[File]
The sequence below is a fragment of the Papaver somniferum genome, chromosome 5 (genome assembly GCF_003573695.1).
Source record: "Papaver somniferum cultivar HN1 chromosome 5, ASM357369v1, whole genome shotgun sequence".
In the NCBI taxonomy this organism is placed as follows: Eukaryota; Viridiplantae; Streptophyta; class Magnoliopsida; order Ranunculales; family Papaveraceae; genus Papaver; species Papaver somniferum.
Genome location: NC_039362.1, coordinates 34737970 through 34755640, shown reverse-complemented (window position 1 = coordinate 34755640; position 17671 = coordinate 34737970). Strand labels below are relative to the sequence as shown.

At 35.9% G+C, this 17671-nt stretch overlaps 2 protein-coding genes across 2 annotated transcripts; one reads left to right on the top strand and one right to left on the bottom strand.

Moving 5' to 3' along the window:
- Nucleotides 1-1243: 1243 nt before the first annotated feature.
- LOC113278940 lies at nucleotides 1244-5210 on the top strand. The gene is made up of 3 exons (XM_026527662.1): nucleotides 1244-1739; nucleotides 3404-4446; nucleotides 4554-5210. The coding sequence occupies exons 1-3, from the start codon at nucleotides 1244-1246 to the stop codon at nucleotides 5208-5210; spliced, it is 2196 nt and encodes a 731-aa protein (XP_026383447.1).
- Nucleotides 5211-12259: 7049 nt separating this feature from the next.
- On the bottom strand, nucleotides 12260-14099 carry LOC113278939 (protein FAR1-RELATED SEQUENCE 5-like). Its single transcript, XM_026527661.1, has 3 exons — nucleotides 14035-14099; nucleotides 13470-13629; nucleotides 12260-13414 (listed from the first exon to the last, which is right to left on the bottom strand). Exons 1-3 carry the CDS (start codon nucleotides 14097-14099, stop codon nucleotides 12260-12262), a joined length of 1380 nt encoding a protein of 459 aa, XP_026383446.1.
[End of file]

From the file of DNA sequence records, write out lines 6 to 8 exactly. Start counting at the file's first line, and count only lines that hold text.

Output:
Moving 5' to 3' along the window:
- Nucleotides 1-1243: 1243 nt before the first annotated feature.
- LOC113278940 lies at nucleotides 1244-5210 on the top strand. The gene is made up of 3 exons (XM_026527662.1): nucleotides 1244-1739; nucleotides 3404-4446; nucleotides 4554-5210. The coding sequence occupies exons 1-3, from the start codon at nucleotides 1244-1246 to the stop codon at nucleotides 5208-5210; spliced, it is 2196 nt and encodes a 731-aa protein (XP_026383447.1).